Disaster in Japan and Selective Humanitarianism

We’ve all seen the news. Japan’s been hit by a tsunami sent forth by a magnitude-8.8 underwater earthquake. Hundreds are feared dead…the death toll is rising and may well exceed a thousand.

All eyes are on Japan. Google has set up a link on its front page for resources related to Japanese earthquake and tsunami, while US carrier ships are already en route to Japan to help those left stranded by the disaster. The world media is on fire, and humanitarians all around the globe are already clamoring for donations.

Now, I don’t mean to be callous and divert attention away from this crisis. Any loss of life, wherever it takes place, is tragic. But one can’t help but wonder – where were these wailing donors and screaming journalists the day three-fifths of Pakistan were being swept away by flash floods?

Again, I have nothing but the deepest sympathies for the victims of this tsunami. But watching the media explode over this disaster is reflective of the western world’s selective humanitarianism.

In Pakistan’s time of need, with her people suffering from a disaster that UN described to be greater than the 2004 tsunami, the media was silent. We begged for help, but other than a few measly aid packages and an American gori, we received very little. We found ourselves being showered by pathetic excuses like “donor fatigue” (since the flood had been preceded by the Haiti earthquake), as well as reluctance of the international aid agencies to assist, due to the possibility that the aid may leak to the terrorist networks operating in the country.

Donor fatigue was the world’s way of saying that it had a limited stock of tears, which got depleted over Haiti. And the phobia of terrorists was ironic, since many of the dying Pakistani children had likely never heard of “Al-Qaeeda” in their lives.

The dead-silence of the media in the matter was shameful. I’ve seen BBC and CNN raise more of a ruckus over Ms.Spear’s hair disaster. I’m not suggesting that the media is overreacting right now with the tsunami – this disaster deserves every bit of the attention that it’s receiving. It just pains me why Pakistan was denied the same.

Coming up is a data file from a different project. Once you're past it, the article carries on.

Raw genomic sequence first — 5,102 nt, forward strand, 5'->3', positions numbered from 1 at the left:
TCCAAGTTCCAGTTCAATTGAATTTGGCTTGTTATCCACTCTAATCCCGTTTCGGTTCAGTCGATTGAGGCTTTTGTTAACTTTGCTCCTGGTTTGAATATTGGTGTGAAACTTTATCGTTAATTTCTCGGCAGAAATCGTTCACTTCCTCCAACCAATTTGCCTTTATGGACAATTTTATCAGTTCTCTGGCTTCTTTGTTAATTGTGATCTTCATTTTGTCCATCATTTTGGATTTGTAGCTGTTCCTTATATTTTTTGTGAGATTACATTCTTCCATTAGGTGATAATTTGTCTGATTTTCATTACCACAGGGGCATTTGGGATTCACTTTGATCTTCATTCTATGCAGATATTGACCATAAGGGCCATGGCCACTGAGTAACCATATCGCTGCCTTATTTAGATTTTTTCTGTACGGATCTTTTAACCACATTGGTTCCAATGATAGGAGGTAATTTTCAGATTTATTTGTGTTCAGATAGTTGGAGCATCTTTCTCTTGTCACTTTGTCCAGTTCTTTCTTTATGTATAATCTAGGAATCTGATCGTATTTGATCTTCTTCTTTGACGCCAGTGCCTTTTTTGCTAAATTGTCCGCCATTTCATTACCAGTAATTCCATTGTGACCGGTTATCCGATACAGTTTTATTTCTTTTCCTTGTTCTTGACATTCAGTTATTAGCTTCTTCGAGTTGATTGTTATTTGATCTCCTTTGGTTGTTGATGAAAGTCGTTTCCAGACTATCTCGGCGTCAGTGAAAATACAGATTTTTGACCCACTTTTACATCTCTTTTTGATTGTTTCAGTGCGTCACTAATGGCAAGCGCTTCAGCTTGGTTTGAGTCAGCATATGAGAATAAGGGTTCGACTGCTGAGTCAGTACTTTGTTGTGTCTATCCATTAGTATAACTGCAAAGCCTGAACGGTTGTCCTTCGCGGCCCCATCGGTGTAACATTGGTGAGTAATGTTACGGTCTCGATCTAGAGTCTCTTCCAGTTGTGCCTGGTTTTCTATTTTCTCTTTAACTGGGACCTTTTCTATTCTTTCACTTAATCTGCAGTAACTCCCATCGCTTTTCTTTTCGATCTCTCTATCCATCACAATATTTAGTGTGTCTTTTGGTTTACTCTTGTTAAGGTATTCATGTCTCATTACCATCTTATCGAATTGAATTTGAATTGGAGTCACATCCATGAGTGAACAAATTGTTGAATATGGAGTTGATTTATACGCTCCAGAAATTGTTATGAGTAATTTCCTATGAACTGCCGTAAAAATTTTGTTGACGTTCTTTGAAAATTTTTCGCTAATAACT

My viewpoints often vary markedly from the usual Pakistani weltanschauung. I don’t dislike the United States or the Western World, and I seem to have a problem with just about all and everything that is Pakistani. I have no love for this country, but I’m not apathetic about the loss of human life.

I wouldn’t like to think of it as a competition, but yes, Pakistan suffered more. The casualties faced by Japan don’t even skim the surface of those endured by Pakistan. Where were Madonna and Clooney and their fund-raising concerts when Pakistan was begging for assistance? Are we children of lesser gods, or do we not feel pain the same way our brothers and sisters in Haiti and Japan do?

(Note: This piece was published before the nuclear emergency triggered by the earthquake, when the expected death toll was in hundreds)

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  1. You’re a good writer!

    • loneliberalpk
    • March 12th, 2011

    Thank you, Kashif.

    • Andaleeb
    • March 13th, 2011

    So now it is being reported that the death toll will be around 10000 whereas from Pakistani floods it was around 2000, do you now think that you wrote this article in haste without contemplating the whole scenario.

    • loneliberalpk
    • March 14th, 2011

    Andaleeb,

    The point of the article still holds true because the hullabaloo had begun way back when the death toll was estimated to be no more than a thousand. It soared to ten thousand only recently when they factored in the nuclear threats and other contingencies.

    Don’t get me wrong. I’m not protesting all this attention that Japan’s receiving. It is, by any definition, a major disaster and the Japanese people deserve all the help they can get. I’m just pissed off why the same wasn’t done for us when our people needed help.

  2. One thing that I distinctly remember is that the country that could help the most did offer to help, but Pakistan was quick in refusing the aid… it was India.
    What is even more noteworthy is the fact that India at that time was facing floods and devastation herself, though not at as large a scale as of Pakistan… but it offered to help.

    The other thing to be noted is that the scale of calamity and its suddenness in Japan is of much larger magnitude then what happened in Pakistan floods … earthquakes come with little warning … not the same as rain induced floods. To compare the two is simply not fair.

    • gypsy king
    • October 11th, 2011

    if all pakistanis would be liberal like you and also atheist, they believe me, you would get so much help and support to rebuild pakistan 5 times. dude, what do you expect? mocking about how ignorant (most) muslims are, also you are very critic on pakistan. you promote liberalism, criticize pakistan than you wonder that no of the western liberal world help you, or cares for you. dont forget, even if you are liberal and anti-muslim, you are an ex clonized, the majority of your people are seen inferior by the west (using the same arguements against pakiland and the faith of its people, like you)

      • loneliberalpk
      • October 11th, 2011

      Are you implying that the West’s lack of exuberance towards helping Pakistan is a result of my criticism of the Pakistani government and call for social reforms on my blog? Perhaps we should let these problems go unchallenged until they overwhelm us entirely, because by highlighting them, we’re tarnishing this country’s name?

      Although it’s understandable that the Western world should favour it’s own close friends in times of need, true humanitarians cannot forsake any country simply because of the ideological differences.

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